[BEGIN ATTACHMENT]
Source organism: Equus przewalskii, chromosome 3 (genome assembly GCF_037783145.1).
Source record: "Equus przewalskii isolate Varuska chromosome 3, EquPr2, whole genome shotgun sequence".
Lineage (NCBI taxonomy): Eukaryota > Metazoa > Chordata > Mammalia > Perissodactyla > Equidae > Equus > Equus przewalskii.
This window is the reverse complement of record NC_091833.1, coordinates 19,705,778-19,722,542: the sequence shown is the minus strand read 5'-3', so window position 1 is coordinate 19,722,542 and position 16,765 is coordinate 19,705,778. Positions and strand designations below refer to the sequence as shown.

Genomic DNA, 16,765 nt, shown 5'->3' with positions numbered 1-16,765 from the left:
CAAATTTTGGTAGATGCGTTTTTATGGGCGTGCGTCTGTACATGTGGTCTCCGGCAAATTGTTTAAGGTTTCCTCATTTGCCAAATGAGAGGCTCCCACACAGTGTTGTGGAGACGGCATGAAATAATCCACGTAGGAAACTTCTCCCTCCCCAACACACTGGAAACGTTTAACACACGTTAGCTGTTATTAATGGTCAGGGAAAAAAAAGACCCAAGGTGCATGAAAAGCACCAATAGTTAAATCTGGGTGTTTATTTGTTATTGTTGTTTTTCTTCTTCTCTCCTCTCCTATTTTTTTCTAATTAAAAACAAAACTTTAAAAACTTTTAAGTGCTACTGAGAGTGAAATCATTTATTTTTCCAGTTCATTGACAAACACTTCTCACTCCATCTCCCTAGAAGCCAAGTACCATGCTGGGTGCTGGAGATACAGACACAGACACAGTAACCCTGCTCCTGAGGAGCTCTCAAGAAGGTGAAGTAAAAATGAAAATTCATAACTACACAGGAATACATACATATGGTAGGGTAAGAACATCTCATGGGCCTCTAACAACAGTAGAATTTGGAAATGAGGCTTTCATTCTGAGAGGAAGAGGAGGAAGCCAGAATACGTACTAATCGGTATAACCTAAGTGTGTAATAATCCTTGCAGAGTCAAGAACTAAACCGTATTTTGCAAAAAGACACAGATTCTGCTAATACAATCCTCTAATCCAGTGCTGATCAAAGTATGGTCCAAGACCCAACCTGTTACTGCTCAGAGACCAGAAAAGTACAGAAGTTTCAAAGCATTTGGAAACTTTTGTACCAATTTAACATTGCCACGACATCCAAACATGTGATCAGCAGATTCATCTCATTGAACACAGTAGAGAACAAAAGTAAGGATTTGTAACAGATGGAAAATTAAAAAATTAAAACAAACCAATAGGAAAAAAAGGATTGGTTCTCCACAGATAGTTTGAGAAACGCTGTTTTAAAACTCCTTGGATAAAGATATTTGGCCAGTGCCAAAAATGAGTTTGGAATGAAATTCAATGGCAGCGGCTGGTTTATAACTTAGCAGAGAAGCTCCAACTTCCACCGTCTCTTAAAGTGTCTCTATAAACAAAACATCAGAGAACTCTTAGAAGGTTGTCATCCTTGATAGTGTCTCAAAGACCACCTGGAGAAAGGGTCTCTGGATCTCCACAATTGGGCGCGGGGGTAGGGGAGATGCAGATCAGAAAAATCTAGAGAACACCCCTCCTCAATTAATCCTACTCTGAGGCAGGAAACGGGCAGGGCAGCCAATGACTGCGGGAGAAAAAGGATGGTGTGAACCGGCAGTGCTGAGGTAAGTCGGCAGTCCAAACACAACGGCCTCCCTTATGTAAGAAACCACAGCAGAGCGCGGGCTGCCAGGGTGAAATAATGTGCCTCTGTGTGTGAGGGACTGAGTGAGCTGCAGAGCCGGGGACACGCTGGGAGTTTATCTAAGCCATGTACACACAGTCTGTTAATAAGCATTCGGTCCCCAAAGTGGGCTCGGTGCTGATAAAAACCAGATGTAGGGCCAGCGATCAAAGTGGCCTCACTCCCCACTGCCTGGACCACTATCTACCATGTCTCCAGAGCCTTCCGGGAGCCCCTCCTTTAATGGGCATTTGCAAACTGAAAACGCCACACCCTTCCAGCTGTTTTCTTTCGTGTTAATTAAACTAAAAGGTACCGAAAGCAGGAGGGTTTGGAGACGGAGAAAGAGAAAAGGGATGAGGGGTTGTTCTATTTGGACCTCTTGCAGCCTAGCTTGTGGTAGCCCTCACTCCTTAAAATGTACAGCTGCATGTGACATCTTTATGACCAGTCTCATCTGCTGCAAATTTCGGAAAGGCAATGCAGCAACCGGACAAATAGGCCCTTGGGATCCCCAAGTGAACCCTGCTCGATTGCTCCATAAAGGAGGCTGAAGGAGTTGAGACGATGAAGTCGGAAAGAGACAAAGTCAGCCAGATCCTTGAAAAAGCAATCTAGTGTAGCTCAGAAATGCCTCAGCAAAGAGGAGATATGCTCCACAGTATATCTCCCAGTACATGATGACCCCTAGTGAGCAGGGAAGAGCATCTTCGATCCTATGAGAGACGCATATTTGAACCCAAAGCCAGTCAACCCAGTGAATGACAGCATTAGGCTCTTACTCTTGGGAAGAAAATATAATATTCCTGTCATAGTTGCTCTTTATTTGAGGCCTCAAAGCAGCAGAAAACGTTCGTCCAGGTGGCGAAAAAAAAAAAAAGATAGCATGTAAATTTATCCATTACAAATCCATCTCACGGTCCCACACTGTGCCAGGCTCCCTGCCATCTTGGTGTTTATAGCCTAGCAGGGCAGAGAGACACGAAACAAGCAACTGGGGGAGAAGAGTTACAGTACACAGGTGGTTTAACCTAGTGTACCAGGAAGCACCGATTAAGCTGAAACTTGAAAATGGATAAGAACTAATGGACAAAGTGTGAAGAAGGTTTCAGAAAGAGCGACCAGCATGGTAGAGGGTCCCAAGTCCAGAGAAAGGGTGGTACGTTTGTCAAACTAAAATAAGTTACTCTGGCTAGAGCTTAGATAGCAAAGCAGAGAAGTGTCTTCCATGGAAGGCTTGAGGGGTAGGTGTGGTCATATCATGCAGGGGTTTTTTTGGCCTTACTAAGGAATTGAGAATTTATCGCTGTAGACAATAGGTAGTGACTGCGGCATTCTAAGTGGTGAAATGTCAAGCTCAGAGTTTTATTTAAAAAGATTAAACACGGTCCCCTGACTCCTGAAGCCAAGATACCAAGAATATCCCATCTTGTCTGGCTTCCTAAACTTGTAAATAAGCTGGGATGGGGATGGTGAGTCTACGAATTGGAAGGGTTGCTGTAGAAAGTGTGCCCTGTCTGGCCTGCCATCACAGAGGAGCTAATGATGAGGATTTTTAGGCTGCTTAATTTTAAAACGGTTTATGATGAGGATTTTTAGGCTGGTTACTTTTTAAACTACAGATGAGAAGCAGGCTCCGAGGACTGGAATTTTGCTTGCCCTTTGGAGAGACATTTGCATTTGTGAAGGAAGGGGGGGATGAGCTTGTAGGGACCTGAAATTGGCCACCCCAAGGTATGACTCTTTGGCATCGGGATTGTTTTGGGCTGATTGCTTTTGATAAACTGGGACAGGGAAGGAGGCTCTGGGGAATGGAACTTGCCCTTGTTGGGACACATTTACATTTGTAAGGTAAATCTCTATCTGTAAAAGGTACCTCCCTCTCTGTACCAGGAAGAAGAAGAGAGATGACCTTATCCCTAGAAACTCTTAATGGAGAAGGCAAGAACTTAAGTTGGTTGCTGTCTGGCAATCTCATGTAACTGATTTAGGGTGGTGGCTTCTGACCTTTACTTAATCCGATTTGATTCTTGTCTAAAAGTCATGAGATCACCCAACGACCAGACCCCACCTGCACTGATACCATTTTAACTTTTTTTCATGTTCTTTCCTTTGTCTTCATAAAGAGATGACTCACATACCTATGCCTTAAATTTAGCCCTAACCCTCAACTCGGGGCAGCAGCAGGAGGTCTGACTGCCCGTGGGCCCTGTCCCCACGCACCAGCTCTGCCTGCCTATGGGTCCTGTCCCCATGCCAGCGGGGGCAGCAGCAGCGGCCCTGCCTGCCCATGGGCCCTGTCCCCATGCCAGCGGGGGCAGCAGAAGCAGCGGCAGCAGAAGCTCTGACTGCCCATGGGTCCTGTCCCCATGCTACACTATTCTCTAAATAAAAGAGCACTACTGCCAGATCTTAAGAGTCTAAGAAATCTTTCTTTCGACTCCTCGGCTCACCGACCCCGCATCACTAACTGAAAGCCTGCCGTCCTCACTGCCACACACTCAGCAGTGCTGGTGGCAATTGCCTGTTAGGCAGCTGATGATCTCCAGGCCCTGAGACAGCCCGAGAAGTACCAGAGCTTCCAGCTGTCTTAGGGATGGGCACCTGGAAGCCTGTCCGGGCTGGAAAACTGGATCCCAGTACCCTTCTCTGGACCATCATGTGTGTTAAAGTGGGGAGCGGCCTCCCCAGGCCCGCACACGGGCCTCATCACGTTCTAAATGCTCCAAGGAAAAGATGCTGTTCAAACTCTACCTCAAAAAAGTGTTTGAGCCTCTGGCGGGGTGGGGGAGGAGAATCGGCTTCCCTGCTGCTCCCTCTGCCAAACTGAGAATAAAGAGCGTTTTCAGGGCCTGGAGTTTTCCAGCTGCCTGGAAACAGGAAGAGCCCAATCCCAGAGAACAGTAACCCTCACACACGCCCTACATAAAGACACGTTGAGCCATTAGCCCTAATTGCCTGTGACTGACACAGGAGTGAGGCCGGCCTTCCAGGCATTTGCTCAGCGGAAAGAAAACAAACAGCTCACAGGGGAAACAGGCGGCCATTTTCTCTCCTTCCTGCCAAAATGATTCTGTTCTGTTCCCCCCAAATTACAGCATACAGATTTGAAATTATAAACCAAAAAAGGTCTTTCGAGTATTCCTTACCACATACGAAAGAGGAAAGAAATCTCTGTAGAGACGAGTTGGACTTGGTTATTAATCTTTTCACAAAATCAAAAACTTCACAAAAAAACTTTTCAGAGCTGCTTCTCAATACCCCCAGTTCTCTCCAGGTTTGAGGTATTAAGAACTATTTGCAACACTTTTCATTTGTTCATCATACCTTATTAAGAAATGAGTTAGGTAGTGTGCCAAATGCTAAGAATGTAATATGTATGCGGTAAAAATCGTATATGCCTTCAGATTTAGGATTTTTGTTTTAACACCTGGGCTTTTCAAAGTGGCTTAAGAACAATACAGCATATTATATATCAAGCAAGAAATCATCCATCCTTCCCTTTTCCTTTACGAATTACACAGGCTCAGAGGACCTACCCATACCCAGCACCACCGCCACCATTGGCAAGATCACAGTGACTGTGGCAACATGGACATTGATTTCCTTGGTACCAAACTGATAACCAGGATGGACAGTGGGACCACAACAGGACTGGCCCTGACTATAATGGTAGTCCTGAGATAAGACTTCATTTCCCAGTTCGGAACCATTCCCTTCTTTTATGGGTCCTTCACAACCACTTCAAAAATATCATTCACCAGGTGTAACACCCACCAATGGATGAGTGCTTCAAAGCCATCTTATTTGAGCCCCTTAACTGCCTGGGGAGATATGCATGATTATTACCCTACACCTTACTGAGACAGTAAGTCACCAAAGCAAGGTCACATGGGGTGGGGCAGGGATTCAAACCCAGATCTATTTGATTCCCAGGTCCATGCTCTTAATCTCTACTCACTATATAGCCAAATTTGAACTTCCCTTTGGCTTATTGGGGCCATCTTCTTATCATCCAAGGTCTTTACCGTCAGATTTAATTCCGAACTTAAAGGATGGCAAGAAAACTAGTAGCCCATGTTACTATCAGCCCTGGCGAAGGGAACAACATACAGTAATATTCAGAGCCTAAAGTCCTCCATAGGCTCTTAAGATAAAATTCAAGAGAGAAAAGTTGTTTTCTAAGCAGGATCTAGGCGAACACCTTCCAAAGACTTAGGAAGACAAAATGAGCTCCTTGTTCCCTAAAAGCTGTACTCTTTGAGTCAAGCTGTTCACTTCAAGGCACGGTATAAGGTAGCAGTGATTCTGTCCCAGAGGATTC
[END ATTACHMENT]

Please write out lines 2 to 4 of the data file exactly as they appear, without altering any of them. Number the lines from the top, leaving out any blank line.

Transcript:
Source record: "Equus przewalskii isolate Varuska chromosome 3, EquPr2, whole genome shotgun sequence".
Lineage (NCBI taxonomy): Eukaryota > Metazoa > Chordata > Mammalia > Perissodactyla > Equidae > Equus > Equus przewalskii.
This window is the reverse complement of record NC_091833.1, coordinates 19,705,778-19,722,542: the sequence shown is the minus strand read 5'-3', so window position 1 is coordinate 19,722,542 and position 16,765 is coordinate 19,705,778. Positions and strand designations below refer to the sequence as shown.